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MMWR – Morbidity and Mortality Weekly Report


1. State Cigarette Excise Taxes — United States, 2010–2011

Division of News & Electronic Media           
(404) 639-3286

Increasing the price of cigarettes is one of the most reliable and effective ways to reduce smoking and prevent youth initiation. A newly published report by CDC found that in 2010 and 2011, eight states increased and one state decreased their cigarette excise tax.  This is a noteworthy change from the last CDC report on this topic, when in 2009, 15 states increased their cigarette excise tax.  The national average cigarette excise tax increased from $1.34 per pack in 2009 to $1.46 per pack in 2011. At the end of 2011 excise tax rates ranged from $0.17 per pack in Missouri to $4.35 per pack in New York.  The evidence indicates that further increases in cigarette excise taxes would continue to reduce the demand for cigarettes, thereby preventing youth initiation, reducing cigarette consumption, and decreasing the prevalence of smoking, particularly among youth and young adults. States can reduce cigarette use even further by investing excise tax revenue in tobacco prevention and control.

2. Assessing the Epidemiology Workforce in State and Local Health Departments — United States, 2010

Council of State and Territorial Epidemiologists (CSTE)
Program Director

Epidemiology provides the scientific basis for public health. The 2010 assessment of the epidemiology workforce in state and local health departments was undertaken to measure any variation in workforce size since 2009 given changes in state and federal public health funding.  The 2010 assessment was the first time that a concurrent estimate of the number of epidemiologists working in both state and local health departments was performed. CSTE found that the number working in state health departments increased 12.9 percent from spring 2009 to fall 2010, mostly as a result of federal stimulus funding, and the number working in local health departments accounted for 34 percent of all epidemiologists working in state and local health departments.  Future epidemiology assessments should include both the state and local epidemiology workforce.

3. Caterpillar-Associated Rashes in Children — Hillsborough County, Florida, 2004–2011

Florida Department of Health
Press Secretary

Caterpillar exposure is a differential diagnosis for pruritic rash illnesses. Persons who have direct contact with certain types of caterpillars or who visit areas infested with caterpillars or their cocoons can develop rash that are often pruritic. Outbreaks of caterpillar associated rash illness have been reported in children in Hillsborough County, FL. Many of the affected children who sought medical care were misdiagnosed and children were also unnecessarily excluded from child care.  It is important health care providers consider caterpillars and their cocoons as a differential diagnosis for rash illnesses during times of the year when the insect larvae are common.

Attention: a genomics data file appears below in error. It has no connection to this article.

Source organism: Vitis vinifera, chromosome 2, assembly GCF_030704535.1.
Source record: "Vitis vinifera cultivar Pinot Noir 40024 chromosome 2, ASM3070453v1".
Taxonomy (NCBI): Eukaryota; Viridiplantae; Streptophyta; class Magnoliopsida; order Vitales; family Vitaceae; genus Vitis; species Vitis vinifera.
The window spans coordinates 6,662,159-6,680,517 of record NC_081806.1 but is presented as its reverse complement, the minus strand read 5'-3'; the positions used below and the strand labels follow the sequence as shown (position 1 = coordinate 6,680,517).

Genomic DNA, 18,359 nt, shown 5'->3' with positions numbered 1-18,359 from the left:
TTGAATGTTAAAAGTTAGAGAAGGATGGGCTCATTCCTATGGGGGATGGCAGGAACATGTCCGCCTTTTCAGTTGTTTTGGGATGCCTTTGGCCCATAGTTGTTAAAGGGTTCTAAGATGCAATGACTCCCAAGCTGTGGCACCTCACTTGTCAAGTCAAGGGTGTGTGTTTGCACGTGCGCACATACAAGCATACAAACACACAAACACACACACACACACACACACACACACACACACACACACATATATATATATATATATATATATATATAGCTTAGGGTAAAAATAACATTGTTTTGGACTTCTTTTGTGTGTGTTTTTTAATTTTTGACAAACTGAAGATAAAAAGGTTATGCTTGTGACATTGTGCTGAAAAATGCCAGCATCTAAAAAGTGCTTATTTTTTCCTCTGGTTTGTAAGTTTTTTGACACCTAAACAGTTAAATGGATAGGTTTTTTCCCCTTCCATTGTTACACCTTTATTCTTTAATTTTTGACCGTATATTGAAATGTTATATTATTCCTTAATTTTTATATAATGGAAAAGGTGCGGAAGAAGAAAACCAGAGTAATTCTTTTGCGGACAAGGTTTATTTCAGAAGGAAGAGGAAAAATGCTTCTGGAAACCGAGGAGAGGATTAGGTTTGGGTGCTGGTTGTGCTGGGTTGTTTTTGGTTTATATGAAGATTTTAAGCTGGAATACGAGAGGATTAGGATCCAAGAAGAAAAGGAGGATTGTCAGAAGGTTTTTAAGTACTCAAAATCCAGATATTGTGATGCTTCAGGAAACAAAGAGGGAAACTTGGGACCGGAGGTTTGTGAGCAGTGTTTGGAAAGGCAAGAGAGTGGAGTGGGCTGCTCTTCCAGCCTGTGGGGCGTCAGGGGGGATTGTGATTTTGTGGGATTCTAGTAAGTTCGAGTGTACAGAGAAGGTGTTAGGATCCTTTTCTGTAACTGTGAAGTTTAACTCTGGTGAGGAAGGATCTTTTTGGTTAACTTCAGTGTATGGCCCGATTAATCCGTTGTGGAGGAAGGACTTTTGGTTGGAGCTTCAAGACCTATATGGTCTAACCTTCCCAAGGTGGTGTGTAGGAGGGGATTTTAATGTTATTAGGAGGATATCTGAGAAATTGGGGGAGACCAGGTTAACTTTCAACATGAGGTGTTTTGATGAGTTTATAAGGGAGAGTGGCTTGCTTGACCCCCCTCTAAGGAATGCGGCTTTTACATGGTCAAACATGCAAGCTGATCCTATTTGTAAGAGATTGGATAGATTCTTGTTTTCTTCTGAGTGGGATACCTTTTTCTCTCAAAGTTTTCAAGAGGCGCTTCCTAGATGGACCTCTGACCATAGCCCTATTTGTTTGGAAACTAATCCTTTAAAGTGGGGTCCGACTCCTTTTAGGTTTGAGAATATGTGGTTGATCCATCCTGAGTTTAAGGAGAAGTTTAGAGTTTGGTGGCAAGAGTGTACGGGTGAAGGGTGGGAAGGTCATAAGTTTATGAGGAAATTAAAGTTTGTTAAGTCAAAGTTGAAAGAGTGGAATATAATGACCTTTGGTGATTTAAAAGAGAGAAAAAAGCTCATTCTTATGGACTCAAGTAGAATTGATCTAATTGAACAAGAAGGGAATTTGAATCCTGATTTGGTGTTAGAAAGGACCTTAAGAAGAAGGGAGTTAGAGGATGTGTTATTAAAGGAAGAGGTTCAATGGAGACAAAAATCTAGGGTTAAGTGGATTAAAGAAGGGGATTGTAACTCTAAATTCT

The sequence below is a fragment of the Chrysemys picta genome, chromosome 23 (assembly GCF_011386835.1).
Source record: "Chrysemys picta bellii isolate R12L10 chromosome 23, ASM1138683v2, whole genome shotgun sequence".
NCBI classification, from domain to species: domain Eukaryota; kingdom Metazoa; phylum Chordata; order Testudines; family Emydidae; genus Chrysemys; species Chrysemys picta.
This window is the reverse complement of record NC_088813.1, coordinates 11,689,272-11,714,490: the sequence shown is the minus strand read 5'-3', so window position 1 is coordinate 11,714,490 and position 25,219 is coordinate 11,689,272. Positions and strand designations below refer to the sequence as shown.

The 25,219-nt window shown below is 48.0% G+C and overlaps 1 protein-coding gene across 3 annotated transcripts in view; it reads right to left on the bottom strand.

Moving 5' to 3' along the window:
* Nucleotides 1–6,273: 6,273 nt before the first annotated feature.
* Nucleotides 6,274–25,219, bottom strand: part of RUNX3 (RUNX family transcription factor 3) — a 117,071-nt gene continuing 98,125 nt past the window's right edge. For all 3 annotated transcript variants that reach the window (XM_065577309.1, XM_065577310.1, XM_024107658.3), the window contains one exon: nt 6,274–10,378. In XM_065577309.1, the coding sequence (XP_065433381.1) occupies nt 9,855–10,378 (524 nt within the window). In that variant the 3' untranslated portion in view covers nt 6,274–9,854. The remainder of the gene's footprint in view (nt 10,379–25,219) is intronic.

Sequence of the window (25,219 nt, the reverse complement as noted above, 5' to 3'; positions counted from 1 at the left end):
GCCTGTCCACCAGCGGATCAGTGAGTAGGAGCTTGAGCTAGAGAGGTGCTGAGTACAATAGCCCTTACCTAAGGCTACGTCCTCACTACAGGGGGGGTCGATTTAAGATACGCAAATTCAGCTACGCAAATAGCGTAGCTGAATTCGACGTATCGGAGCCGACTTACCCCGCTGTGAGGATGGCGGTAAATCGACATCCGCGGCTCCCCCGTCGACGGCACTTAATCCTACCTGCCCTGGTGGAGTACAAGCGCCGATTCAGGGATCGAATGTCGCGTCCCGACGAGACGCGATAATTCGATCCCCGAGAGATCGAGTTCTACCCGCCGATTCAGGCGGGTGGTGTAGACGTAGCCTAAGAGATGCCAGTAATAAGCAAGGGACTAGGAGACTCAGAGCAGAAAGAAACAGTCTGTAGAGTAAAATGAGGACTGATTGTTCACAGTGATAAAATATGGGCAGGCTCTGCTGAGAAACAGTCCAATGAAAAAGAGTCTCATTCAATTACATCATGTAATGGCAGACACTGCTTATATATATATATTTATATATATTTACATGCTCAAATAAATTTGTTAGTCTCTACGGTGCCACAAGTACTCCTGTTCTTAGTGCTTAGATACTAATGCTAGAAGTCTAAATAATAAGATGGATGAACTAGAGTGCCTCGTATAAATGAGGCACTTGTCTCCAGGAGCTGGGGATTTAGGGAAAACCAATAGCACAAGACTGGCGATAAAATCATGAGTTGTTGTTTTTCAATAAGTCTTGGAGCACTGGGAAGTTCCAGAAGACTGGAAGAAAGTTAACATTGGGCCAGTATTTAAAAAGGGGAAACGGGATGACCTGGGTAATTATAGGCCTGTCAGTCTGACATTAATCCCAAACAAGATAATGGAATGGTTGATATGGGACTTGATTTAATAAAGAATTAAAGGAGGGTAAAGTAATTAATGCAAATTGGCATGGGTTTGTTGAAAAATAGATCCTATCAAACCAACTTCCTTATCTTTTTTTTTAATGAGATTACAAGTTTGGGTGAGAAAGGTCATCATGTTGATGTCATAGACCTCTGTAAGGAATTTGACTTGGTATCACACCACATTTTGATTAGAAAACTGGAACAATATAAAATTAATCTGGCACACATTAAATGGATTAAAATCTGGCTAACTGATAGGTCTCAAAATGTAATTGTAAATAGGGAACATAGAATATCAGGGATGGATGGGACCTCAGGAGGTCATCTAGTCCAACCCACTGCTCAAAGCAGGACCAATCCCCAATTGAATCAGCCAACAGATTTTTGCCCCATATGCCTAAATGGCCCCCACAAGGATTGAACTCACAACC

4. U.S. Food and Drug Administration Approval of an Extended Period for Administering VariZIG for Postexposure Prophylaxis of Varicella

Division of News & Electronic Media           
(404) 639-3286

In May 2011, the U.S. Food and Drug Administration (FDA) approved an extended period for administering VariZIG. VariZIG is a product recommended for people who do not have immunity to varicella (chickenpox), who are at high risk for severe chickenpox or complications, and who are ineligible to receive the chickenpox vaccine to protect them from getting chickenpox or to attenuate the severity of disease after being exposed to the virus that causes chickenpox.  People at high risk for severe chickenpox are those with compromised immune systems, premature babies, or pregnant women.  VariZIG is the only product of its kind available for use in the United States. The period after exposure to the chickenpox virus, during which a patient may receive VariZIG, is now 10 days; previously, it was 96 hours (4 days). As before, VariZIG should still be administered as soon as possible after exposure to the disease.


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